Ten Important Artists From Bahrain

Bahrain is home to a flourishing art scene that is only now being recognized by the international art world
Bahrain is home to a flourishing art scene that is only now being recognized by the international art world | © Rory / Flickr
A. J. Samuels

Bahrain is home to a flourishing art scene that is only now being recognized by the international art world. The Bahrain pavilion at the 2013 Venice Biennale, the biennial Shubbak Festival in London, and the establishment of prominent art galleries throughout the Persian nation have transformed perceptions and garnered international recognition of the leading practitioners in Bahrain’s art scene.
Bahrain is a young state with an art history older than the state itself. It was the first country in the Gulf to welcome art when painting classes were established in the country back in 1919, followed then by Kuwait. In the 1930s theater was thriving and the first cinema of the Gulf opened its doors in Bahrain in 1937. In the middle of the 20th century the first generation of painters was emerging and an arts society was founded in 1983. Although Bahrain is a newcomer to the world of contemporary art in a global context, an arts scene has been growing with galleries making an impression at international fairs and a number of state-sponsored projects. We’ve Now Bahraini artists have begun to enter the field of international art. This partial selection includes some of Bahrain’s best artists without a specific order, divided into sections including pioneering, established and emerging artists.

Bahrain is a young state with an art history older than the state itself

Al Yousif was one of the pioneering artists in Bahrain and the Arabian Gulf and was the first artist in the region to work on acrylics and print-making. He belonged to a first generation of expressionist and post-expressionist Bahraini painters but he developed an idiosyncratic visual language of his own, extensively studying and surveying the landscapes, architecture and traditional life in Bahrain, of which he might have been one of the last witnesses. His artistic production was extensive, extending across various formats and after he progressively lost his sight, in the last decade of his life, he turned to work on linoleum prints and produced entire series devoted to the music and dance of Bahrain. His influence is long-felt among contemporary painters in the country, many of whom were mentored by him. Recently, a print-making art studio was founded in his honor. His estate is represented by Albareh Art Gallery.

The Lebanese photographer and collage artist has practiced art in Bahrain since the 1990s and his work is very much embedded in the surrounding realities of the country. Zakharia has extensively documented the urban transformation of Bahrain and his photographic project Reclaim, which documented the decay of coastal life in the island, was part of an extended installation project brought by the country to its first national pavilion at the 2010 architecture biennial in Venice, which earned Bahrain a Golden Lion for best national pavilion. Camille Zakharia was also part of the team exhibiting works at the country’s first national pavilion at the art biennial in Venice in 2013. His recent series Belonging, exhibited in ArtDubai 2013, explores notions of identity, cultural belonging and immigration in Bahrain.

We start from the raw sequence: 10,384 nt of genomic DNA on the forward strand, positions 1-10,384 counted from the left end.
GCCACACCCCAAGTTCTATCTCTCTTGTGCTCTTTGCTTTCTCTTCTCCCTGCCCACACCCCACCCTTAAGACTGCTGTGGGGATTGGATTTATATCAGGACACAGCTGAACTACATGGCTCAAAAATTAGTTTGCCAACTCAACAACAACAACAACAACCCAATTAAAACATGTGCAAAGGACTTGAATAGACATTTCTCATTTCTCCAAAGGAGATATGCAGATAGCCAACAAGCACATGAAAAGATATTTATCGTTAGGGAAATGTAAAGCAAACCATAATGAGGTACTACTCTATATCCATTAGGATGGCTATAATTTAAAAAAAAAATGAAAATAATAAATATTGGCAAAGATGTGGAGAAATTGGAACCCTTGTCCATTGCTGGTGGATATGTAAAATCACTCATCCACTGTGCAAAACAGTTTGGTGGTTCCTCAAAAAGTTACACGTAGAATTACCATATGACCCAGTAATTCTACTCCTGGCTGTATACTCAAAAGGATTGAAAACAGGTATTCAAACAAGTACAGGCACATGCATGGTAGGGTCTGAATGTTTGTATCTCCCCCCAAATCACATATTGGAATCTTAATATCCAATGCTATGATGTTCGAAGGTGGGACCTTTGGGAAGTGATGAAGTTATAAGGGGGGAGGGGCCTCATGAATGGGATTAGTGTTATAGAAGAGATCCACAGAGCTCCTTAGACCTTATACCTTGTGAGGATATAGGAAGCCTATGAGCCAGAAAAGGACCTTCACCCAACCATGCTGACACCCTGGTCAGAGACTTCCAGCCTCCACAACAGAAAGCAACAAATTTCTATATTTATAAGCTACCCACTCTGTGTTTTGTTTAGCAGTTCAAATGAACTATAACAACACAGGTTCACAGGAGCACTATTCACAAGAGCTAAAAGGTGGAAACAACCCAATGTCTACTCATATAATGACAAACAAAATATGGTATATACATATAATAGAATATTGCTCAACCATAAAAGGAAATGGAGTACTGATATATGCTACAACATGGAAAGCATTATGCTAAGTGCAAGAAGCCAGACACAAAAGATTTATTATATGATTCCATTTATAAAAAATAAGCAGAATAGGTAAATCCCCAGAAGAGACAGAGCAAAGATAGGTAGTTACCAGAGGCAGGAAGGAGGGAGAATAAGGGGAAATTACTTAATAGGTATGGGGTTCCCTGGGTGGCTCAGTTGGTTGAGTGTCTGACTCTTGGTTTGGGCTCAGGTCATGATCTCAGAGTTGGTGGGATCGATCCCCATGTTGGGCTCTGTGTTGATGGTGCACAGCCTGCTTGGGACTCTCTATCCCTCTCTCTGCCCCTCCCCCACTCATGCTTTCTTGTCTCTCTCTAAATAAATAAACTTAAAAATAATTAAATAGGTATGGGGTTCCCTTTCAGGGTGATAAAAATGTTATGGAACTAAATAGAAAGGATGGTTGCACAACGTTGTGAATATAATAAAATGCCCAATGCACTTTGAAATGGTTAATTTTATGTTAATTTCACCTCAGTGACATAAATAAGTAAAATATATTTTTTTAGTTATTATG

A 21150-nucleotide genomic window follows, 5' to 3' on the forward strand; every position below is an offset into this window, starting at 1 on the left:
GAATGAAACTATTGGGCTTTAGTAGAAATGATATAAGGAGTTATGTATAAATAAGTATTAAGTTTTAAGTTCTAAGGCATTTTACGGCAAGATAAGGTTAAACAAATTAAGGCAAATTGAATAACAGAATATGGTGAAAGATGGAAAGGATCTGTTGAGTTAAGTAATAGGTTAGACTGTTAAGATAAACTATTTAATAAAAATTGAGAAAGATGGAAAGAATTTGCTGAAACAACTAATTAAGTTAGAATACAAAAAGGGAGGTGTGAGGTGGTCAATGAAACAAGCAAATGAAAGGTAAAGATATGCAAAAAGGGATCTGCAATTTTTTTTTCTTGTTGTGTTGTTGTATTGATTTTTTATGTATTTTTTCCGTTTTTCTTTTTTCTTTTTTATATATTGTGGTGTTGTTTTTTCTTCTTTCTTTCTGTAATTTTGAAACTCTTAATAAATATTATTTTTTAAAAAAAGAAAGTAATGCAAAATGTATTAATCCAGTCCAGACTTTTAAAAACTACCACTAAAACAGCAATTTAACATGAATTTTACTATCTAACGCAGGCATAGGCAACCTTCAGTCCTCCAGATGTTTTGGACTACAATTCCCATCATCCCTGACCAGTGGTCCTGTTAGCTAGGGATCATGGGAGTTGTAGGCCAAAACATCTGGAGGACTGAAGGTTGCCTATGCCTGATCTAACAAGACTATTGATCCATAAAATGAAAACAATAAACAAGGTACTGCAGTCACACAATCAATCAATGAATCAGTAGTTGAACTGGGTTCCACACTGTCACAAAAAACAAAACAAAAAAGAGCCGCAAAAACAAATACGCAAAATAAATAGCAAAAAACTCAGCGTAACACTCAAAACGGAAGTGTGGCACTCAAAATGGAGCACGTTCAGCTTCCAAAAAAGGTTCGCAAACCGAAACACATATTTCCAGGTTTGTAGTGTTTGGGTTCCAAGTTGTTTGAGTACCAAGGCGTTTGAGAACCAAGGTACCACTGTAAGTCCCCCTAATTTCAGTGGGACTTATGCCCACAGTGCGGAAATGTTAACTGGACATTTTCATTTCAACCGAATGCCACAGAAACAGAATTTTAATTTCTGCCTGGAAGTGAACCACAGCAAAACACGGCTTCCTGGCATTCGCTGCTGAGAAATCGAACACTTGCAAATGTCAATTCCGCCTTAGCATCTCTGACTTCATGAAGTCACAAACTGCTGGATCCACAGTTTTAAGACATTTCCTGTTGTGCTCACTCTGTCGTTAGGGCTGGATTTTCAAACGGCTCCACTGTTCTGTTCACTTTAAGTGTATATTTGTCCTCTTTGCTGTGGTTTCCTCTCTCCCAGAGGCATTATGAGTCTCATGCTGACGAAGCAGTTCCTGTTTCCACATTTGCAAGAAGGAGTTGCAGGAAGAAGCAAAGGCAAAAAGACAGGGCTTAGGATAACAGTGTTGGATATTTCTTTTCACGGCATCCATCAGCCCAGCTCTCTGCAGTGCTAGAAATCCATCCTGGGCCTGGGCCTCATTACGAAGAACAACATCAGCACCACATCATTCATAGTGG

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The England-trained painter, although well known in Bahrain has only recently been discovered by the international art world. During his retrospective, held at Bahrain’s National Museum in 2010, Al Khalifa unveiled his work from the past decade and surprised the experts, who have placed him among the top contemporary painters in the Arab world. A long journey of landscapes, figurative and abstract paintings, led the prominent Bahraini artist to experiment with color fields, mounted in unique convex stretchers. In 2012, he presented Reflection, at the Bahrain Financial Harbor Fine Art Gallery, in which he expanded on his work with color fields, using enamel paint on chrome convex. His work has been shown at Beirut Art Fair and Abu Dhabi Art. The artist is also well known to Bahraini artist as a patron and founder of Bahrain’s Arts Society. Rashid Al Khalifa is represented by Leila Heller Gallery.

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One of the most distinguished abstract painters from the Gulf region, this US-educated artist and art historian is one of Bahrain’s most prominent female artists and has been very active in the consolidation of the arts movement in Bahrain, working also as an art critic and lecturer. Her abstract paintings often deal with belonging and memories of places. In her work, she investigates pre-historic art and objects as surfaces and the primal as a site of memory in the region. Fakhro’s paintings constantly research the effect of lightning on the canvas with a number of techniques derived from art history, giving her work an international outlook. The artist has also written about art and heritage in her country and since her first solo exhibition at Al-Riwaq Art Space in Bahrain in 2002, her work has been collected by museums in the Middle East and collections in Europe, where she has also exhibited.